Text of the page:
When Hong Kong reverted to Chinese control in 1997 after more than a century of British administration, the territory’s residents became subject to a somewhat haphazard legislative system that tried to encompass the diametric opposites of British democracy and Chinese totalitarianism. This uncomfortable mélange of systems is evident in Hong Kong’s Unsolicited Electronic Messages Ordinance and Regulation legislation governing email transmissions to the area. Established in 2007, this legislation varies considerably from the Chinese mainland’s model and the differences must be honored by any email marketer with subscribers in the former British colony.
China Is Opt-In, Hong Kong Is Opt-Out
While China has adopted a European Union type of opt-in mechanism where clear, auditable and undisputed permission must be granted by the subscriber prior to receiving any email, Hong Kong has followed the CAN-SPAM route of the United States by choosing an opt-out policy where the subscriber need not provide permission prior to initial receipt but must be free to inform the email marketer that they no longer wish to receive any mailings from them and have that request immediately honored. Similar to the American regulations, all opt-outs must be processed within ten business days, any opt-out function on an outgoing email must remain active for a minimum of thirty days after the send, and the opt-out demand must be kept in the marketer’s records in the format in which it was received for a minimum of three years.
All Emails Must Be in Chinese & English
Hong Kong’s specification of language obligation must be meticulously followed by email marketers. All contact information and opt-out instructions in commercial emails must be in both English and Chinese. The only way to avoid this legislated bilingualism is to have evidence that the subscriber expressed a preference for one language over another and thus provided permission to send the emails in only one of the two languages.
Contact Information Must Be Valid for 30 Days
Unlike the USA’s CAN-SPAM, Hong Kong’s legislation demands that all contact information contain a valid, current telephone number. As in many other aspects of these regulations, there is a catch: All of the contact information on the email must be valid for a full thirty days after the send. That means that if your company is moving, or just changing phone numbers or email addresses, you are violating Hong Kong’s laws if you do not have adequate postal address forwarding or fail to keep the previous phone number and email address alive through redirection for a minimum of a month.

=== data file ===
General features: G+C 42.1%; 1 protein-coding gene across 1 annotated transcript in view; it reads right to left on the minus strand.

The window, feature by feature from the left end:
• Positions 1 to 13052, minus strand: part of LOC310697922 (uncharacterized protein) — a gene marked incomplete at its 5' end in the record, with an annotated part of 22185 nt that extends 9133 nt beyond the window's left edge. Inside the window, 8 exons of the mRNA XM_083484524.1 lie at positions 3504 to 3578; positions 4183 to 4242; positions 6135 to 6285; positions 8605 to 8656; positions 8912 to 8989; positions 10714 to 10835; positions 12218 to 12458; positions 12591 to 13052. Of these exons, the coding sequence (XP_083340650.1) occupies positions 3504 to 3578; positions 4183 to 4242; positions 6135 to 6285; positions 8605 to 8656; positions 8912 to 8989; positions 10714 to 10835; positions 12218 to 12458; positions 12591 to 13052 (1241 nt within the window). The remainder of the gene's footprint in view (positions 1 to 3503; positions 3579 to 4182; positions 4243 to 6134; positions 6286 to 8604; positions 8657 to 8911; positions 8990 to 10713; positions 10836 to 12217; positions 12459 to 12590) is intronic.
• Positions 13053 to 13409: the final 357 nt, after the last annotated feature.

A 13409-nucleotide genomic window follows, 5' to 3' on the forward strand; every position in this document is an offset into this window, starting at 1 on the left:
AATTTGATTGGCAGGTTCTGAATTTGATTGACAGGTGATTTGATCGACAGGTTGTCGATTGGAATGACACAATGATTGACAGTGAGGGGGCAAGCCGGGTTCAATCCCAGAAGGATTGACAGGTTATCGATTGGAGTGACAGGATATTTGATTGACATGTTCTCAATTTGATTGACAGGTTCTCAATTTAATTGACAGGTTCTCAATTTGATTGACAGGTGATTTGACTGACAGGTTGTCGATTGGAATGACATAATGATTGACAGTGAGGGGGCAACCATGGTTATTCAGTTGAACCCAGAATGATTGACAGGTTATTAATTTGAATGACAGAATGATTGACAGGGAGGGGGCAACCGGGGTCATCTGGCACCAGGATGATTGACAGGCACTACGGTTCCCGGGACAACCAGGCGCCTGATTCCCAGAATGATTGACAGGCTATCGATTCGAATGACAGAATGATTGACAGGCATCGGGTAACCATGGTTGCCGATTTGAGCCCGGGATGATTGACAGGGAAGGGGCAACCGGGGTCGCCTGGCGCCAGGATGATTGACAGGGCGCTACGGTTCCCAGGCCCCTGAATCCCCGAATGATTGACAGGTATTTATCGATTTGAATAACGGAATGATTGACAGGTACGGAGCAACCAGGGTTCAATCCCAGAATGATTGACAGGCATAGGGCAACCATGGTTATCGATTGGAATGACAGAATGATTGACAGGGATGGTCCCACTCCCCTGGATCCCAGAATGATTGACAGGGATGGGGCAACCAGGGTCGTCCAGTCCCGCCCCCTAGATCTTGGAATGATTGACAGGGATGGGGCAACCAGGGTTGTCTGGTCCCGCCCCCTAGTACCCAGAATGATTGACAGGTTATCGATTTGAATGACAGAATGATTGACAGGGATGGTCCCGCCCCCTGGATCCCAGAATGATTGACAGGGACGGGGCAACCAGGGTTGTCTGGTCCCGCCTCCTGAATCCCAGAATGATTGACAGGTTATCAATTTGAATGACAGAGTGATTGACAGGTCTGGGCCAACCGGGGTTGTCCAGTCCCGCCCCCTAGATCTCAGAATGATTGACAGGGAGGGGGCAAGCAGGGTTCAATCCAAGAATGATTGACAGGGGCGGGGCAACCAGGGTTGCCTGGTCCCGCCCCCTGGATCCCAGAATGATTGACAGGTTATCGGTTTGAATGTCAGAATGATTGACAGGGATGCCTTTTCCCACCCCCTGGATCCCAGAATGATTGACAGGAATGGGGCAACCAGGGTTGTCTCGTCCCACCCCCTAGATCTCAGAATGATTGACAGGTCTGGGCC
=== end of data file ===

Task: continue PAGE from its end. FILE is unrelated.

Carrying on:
Running a Script to Register Send Addresses? 10 Years in Jail!
No legitimate email marketer would ever stoop to using harvesting software or automated dictionary attacks to send email – and that’s a very wise policy given that Hong Kong reserves the right to fine violators up to one million HK dollars (US $130,000) and imprison them for up to ten years. Some reputable email marketers may believe that running a script to register more than four email addresses to send commercial email from is a completely innocuous practice, but Hong Kong considers that just as bad as other “automated attacks” and applies the same severe penalties.
Hong Kong has established a Robinson “do not call” list to cover calls, faxes, SMS and MMS, but not emails, correctly claiming that it could be used by spammers as a source of valuable email addresses. Since many email marketers incorporate a variety of other communications platforms into their overall promotional strategies, extreme care must be exercised when dealing with Hong Kong subscribers. An email followed by an SMS to a number on the Robinson list may trigger serious legal sanctions. Care is the key word to apply when engaging your Hong Kong subscribers as the regulations are voluminous and the penalties are severe. Maintaining strict adherence to the email legislation in Hong Kong will ensure that you will be able to continue serving your customers in the territory in a mutually beneficial, sustainable and satisfying manner.